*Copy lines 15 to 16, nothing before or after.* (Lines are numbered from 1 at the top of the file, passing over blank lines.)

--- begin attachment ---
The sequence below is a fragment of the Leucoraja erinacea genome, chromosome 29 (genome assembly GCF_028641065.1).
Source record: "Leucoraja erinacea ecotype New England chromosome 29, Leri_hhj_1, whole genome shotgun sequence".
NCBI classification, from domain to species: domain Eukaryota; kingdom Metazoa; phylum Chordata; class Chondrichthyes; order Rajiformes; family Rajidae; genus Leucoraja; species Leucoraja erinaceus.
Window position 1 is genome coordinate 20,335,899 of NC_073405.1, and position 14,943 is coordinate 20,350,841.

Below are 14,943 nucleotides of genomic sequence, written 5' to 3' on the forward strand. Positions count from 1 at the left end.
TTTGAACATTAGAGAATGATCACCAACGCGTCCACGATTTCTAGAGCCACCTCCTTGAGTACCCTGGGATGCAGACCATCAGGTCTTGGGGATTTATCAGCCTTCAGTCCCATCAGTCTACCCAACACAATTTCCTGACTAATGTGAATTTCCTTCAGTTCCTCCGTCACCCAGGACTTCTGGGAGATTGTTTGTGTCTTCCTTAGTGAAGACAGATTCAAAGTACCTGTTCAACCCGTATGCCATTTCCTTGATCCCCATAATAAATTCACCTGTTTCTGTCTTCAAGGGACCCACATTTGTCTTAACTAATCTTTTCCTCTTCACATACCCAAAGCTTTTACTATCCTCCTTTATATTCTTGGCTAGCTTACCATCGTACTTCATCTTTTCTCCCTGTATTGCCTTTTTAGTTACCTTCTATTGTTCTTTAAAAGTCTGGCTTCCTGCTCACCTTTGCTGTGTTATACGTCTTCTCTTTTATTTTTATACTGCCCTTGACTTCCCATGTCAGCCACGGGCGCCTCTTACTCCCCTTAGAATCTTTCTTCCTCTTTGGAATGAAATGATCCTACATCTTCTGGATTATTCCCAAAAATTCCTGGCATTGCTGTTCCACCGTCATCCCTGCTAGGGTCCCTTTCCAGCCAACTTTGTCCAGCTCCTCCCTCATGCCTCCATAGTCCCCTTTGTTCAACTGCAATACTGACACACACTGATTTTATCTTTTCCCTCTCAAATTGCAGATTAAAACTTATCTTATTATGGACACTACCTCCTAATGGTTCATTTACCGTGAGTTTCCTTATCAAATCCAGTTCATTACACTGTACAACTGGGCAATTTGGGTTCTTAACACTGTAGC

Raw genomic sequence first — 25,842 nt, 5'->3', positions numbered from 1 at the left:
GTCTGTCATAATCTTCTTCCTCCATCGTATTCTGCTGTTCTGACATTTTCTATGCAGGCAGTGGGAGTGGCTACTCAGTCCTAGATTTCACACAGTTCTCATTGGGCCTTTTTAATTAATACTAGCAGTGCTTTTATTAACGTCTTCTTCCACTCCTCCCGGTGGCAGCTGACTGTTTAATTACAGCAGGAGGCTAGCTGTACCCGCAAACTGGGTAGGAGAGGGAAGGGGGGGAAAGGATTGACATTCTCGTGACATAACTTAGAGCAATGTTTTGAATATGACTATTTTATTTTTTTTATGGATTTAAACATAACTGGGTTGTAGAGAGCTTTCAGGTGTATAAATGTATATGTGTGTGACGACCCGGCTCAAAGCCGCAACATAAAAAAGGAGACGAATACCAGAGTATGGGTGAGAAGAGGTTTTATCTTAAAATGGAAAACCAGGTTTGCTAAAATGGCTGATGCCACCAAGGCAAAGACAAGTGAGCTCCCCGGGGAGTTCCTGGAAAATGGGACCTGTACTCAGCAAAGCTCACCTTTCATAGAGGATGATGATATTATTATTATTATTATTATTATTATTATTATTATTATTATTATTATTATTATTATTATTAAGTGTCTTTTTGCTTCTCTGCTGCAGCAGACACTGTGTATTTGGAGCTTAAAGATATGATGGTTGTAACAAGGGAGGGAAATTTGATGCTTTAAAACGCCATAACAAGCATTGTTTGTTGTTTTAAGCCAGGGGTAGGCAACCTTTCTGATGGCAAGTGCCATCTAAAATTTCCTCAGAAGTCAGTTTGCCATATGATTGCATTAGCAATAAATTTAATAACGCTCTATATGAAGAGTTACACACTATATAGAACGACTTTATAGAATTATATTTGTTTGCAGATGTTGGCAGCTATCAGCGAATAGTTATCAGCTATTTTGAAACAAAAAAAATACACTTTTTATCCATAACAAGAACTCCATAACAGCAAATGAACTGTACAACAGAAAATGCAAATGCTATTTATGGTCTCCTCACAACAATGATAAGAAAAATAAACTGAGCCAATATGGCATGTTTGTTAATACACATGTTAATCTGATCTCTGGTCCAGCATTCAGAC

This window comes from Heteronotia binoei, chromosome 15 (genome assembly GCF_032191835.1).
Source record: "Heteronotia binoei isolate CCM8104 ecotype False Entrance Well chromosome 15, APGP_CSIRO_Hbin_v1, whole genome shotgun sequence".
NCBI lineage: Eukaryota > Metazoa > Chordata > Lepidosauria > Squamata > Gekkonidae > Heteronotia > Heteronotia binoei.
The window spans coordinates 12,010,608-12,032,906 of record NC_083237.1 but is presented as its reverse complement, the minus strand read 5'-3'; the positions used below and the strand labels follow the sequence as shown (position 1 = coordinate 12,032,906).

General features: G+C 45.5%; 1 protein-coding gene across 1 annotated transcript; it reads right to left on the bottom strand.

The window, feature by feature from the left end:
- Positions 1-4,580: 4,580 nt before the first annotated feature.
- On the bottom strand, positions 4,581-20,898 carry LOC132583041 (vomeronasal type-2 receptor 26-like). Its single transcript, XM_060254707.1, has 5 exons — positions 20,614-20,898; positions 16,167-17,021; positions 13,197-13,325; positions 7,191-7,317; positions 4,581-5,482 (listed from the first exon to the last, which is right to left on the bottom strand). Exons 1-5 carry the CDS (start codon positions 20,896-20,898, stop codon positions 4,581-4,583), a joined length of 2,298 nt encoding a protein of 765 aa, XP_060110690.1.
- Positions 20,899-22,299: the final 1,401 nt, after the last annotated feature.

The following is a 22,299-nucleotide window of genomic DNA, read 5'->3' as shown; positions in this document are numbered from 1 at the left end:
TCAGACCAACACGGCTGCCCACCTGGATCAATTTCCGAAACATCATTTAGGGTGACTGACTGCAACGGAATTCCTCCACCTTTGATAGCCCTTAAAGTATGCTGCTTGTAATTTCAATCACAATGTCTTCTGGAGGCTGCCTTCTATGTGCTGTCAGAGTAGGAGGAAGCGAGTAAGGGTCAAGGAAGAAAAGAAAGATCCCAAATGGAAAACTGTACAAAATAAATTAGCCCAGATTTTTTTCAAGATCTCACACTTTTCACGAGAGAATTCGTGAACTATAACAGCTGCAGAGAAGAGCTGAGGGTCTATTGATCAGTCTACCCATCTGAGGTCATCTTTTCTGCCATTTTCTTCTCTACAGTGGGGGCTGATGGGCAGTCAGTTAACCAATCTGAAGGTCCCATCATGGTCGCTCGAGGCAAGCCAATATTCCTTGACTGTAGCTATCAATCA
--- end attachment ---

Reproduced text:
- Positions 1-4,580: 4,580 nt before the first annotated feature.
- On the bottom strand, positions 4,581-20,898 carry LOC132583041 (vomeronasal type-2 receptor 26-like). Its single transcript, XM_060254707.1, has 5 exons — positions 20,614-20,898; positions 16,167-17,021; positions 13,197-13,325; positions 7,191-7,317; positions 4,581-5,482 (listed from the first exon to the last, which is right to left on the bottom strand). Exons 1-5 carry the CDS (start codon positions 20,896-20,898, stop codon positions 4,581-4,583), a joined length of 2,298 nt encoding a protein of 765 aa, XP_060110690.1.